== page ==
Today’s post features my final model from June as well as one of my early completions from July. After my little rant as part of my previous Last Chancers post, it’s good to see that there’s nothing here that could possibly offend any… oh.
I kind-of jest here. “Demolition Man” is obviously partly-based on some Russian and Soviet stereotypes, but there’s a little more to it than that. While his headgear is a Ushanka, (as also worn by the Valhallan Guard), and his Lasgun has a long, sickle-style magazine, reminiscent of Kalashnakov rifles, the cut and style of his pants look to be based on Cossack pants, so he’s really much more of a 40k-style composite of tropes and elements – kind of like the Space Wolves who are Scots-Irish Viking Celts covered in Wolfskins. Still, I went with those feels and painted his lasgun in the orangey-plastic colours of the “traditional” AK, and the fine lines on his shirt to turn it into a telnyashka – though in my research it turns out that a lot of other countries in the Post-Soviet region wore in their militaries as well.
“Animal” has much more of a Pentinent Legion feel to his sculpt, though I’m not sure why you’d gove someone like that a chainsword and a meltagun. The chainsword looks way oversized, and that’s because the sculptor appears to have simply slapped a plastic Astartes chainsword onto the green’s back – and did the same with the Auspex scanner tucked under his right arm, resulting in his gear looking comically oversized, which is a key reason I painted them dark – to make them a little more understated than if I’d painted them in bright ’90’s yellow – as was one of my first thoughts. Since Animal also has that (explosive) collar, I decided to paint his pants in a “prison orange” which again serves to draw the eye away (at least a little) from his Space Marine-sized accessories. I also gave his melta-barrel the old heat treatment by putting it onto the stovetop until it discoloured. Possibly.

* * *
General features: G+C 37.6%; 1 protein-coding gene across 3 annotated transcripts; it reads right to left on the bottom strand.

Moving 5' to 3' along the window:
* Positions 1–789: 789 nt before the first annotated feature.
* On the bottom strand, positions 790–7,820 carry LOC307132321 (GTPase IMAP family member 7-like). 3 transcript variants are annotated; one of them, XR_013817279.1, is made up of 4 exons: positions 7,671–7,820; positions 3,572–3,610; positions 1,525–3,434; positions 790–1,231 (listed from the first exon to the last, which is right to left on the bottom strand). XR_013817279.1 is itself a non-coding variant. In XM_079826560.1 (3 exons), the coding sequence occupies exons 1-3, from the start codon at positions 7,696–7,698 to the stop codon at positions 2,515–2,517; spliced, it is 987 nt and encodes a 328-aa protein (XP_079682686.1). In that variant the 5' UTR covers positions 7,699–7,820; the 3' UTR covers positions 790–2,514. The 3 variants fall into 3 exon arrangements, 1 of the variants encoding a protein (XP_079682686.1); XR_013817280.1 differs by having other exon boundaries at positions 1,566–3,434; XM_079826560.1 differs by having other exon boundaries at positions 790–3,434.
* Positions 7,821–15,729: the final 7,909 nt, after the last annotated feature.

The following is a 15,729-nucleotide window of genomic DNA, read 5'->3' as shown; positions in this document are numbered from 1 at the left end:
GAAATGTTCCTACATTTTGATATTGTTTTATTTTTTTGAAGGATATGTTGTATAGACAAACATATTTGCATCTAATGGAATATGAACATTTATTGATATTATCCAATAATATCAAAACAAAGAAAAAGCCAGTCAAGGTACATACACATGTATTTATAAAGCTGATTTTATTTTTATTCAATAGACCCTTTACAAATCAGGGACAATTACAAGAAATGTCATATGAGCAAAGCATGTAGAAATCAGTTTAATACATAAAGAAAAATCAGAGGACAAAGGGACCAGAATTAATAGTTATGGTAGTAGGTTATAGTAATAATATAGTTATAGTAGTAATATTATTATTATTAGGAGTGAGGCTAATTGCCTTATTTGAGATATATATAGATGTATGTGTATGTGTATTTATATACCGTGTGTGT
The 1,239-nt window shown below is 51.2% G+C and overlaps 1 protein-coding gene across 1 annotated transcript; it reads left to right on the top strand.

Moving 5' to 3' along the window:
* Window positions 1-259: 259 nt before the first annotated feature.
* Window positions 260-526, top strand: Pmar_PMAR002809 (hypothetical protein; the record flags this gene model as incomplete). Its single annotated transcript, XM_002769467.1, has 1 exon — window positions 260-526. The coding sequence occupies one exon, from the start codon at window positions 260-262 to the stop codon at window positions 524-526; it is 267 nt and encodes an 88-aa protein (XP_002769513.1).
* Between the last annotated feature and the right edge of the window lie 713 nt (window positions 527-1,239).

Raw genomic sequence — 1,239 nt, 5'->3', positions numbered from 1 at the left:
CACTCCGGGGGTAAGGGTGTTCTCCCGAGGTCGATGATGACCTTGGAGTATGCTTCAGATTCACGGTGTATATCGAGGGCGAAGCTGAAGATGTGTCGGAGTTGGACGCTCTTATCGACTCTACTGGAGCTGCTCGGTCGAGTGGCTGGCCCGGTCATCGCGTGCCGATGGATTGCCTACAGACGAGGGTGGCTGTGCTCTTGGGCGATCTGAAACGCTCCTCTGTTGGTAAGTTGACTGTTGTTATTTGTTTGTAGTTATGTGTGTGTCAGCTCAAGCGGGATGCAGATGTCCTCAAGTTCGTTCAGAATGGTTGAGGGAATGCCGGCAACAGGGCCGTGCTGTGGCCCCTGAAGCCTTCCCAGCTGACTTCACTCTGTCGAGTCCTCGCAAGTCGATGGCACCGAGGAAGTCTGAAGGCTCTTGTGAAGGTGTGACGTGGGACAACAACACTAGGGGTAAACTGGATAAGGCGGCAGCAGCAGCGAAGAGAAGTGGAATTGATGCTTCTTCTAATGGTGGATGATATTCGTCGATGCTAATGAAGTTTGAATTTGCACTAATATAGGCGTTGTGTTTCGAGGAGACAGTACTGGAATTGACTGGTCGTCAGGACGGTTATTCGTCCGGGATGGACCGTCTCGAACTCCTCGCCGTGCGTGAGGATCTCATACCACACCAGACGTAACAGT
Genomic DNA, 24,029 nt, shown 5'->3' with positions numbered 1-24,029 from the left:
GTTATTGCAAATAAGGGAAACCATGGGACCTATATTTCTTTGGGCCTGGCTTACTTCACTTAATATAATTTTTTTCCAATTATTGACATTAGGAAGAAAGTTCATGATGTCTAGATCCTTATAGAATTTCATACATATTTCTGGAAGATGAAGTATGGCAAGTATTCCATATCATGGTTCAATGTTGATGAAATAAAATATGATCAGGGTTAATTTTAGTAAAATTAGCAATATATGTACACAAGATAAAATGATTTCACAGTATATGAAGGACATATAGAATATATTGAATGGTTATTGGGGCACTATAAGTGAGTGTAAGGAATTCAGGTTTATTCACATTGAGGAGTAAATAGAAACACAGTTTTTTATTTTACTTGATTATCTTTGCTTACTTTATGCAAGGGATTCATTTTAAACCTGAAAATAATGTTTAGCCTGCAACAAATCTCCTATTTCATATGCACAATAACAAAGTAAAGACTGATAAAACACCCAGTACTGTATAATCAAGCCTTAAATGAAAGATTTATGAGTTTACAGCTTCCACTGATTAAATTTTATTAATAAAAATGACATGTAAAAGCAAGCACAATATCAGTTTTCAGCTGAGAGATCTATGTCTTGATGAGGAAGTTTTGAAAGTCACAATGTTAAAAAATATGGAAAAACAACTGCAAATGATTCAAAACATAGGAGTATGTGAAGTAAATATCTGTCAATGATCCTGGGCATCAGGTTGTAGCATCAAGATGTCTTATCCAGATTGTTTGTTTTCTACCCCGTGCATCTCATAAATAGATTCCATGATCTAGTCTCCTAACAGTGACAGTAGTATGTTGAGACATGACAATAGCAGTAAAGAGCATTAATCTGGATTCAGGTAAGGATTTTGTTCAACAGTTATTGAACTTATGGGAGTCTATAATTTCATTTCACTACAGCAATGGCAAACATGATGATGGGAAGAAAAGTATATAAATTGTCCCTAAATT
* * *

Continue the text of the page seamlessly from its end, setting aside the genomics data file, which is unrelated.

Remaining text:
The reason Animal wasn’t completed for June was because I wanted to add some serious tribal tattooing to him – in the style of the late 1990’s and early 2000’s. It just seemed to fit, but then when I got ill, painting those fine details just wasn’t going to happen. I also wanted to continue with the subtle variations of skin tones that I started with Warrior Woman and continued with on Brains and Shiv, so I went a little more ruddy with Animal using my old hex-pot-era Citadel Dwarf Flesh, to give him a more sunburned look. It’s really become apparent at this point that attempting to paint in the whites and pupils of these models’ eyes is a fool’s errand, as most of them have only sculpted slits for their eyes rather than the more usual sculpted eyeballs. They do have some nice eyelids, to be fair, and the models still work very well.
I’ve really been enjoying the painting of these models quite a bit, as their status as (now-classic?) unique characterfully-individual sculpts really lends them to taking more time than I would with mass-army models.